Pentium Flaw Essay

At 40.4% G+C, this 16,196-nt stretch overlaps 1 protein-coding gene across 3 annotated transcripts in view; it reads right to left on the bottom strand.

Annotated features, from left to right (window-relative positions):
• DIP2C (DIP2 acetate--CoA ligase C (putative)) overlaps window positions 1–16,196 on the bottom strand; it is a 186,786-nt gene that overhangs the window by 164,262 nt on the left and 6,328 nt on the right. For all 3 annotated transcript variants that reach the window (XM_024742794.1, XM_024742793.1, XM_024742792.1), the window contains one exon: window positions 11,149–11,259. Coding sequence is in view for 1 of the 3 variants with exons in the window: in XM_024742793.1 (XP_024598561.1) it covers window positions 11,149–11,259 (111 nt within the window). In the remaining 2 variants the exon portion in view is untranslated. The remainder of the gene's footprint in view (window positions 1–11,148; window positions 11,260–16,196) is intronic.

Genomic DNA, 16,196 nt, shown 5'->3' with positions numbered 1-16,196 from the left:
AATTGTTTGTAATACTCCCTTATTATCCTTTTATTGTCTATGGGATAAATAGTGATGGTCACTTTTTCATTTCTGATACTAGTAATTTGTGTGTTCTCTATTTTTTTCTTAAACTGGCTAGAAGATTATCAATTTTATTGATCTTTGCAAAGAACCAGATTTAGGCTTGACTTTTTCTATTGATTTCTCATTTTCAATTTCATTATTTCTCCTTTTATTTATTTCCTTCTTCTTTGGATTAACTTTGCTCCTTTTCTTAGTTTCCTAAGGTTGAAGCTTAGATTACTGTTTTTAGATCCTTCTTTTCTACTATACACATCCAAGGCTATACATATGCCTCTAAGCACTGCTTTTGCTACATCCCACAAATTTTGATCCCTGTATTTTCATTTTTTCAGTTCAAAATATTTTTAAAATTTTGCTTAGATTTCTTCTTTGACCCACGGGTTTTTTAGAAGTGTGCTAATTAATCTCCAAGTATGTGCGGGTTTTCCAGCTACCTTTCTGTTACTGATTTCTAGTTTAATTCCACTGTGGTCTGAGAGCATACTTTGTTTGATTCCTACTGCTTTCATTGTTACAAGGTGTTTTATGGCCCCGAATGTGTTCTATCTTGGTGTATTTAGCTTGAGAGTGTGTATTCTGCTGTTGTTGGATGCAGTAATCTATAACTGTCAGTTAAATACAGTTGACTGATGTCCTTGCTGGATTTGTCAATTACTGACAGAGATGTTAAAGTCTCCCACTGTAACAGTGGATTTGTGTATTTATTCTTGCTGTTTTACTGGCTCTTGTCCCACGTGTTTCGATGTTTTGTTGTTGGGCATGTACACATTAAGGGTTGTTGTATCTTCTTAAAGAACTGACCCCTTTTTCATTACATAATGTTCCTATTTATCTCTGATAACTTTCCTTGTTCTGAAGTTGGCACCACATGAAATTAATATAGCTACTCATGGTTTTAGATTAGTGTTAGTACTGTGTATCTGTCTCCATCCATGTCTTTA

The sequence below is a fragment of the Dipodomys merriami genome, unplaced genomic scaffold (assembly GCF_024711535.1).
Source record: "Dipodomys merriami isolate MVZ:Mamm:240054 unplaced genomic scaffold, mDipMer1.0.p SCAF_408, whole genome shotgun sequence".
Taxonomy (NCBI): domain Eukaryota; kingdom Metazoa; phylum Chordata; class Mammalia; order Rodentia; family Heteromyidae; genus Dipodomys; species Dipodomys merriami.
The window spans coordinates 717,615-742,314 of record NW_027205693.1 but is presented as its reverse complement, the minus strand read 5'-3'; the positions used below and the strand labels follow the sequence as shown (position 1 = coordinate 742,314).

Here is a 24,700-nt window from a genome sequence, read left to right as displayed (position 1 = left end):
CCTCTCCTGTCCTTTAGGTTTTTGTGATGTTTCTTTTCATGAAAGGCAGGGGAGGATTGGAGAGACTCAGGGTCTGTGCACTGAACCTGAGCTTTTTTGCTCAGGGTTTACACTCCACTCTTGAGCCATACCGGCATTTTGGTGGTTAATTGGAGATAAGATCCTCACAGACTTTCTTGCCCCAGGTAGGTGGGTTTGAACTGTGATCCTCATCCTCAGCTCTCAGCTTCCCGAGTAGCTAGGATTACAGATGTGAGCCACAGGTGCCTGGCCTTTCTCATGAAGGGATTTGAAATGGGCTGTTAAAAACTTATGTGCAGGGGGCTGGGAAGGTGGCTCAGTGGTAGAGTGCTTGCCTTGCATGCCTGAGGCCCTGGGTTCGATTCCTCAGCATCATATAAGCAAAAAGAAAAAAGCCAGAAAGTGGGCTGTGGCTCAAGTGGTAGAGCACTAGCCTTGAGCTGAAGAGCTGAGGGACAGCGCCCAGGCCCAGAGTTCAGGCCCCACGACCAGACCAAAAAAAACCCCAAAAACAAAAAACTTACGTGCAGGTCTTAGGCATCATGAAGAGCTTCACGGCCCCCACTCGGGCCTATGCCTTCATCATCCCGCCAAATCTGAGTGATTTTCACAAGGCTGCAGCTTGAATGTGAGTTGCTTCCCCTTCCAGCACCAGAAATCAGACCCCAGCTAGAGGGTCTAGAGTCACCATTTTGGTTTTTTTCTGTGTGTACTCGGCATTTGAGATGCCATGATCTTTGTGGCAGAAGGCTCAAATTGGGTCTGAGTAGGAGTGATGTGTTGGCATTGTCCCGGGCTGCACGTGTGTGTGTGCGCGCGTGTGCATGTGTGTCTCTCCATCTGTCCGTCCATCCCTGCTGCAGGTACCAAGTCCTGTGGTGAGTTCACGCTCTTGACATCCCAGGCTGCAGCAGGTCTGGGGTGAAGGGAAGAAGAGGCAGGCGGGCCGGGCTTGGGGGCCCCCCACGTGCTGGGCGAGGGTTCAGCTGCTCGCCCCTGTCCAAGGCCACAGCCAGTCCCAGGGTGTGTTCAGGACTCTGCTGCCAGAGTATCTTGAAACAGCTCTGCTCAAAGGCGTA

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The Pentium Flaw was originally a problem with the Pentiums microprocessor’s math coprocessor, or floating-point unit (FPU). The Pentium Flaw was discovered at Lynchburg College in 1994 when a math professor, by the name of Thomas Nicely, was calculating sum of reciprocals, using his Pentium computer and noticed that the Pentium calculations were slightly off from the theoretical aspects. He tried another computer and ended up with the correct results and then based the source of the problem on the Pentium itself. He sent an inquiry to Intel about their Pentium flaw, when he received no response he politely posted a notice on the internet if others have confirmed his suspicions. Intel’s response to the flaw was "An error is only likely to occur [about] once in nine billion random floating point divides", and that "an average spreadsheet user could encounter this subtle flaw once in every 27,000 years of use." (Janeba, 1995) What was the flaw in the Pentium Flaw? The article I read on what the Pentium Flaw was said: “The mathematical basis for the bug: The built-in divider in the Pentium FPU uses a radix 4 SRT algorithm. The strength of this algorithm is that it can compute two (binary) digits of a quotient per step, rather than only one per step as in earlier Intel FPU's. The weakness is that the algorithm needs a stored table of values (a "division table", not unlike a "multiplication table"). This table was incorrectly entered into the Pentium FPU -- five entries out of about a thousand were omitted. As in normal long division, at each step in dividing m by n, the Pentium looks at the first few digits of n and of the remainder so far. It uses these as column and row entries in its table to estimate the next few digits of the quotient, then multiplies and subtracts to get the next remainder by the usual method. The table includes negative entries

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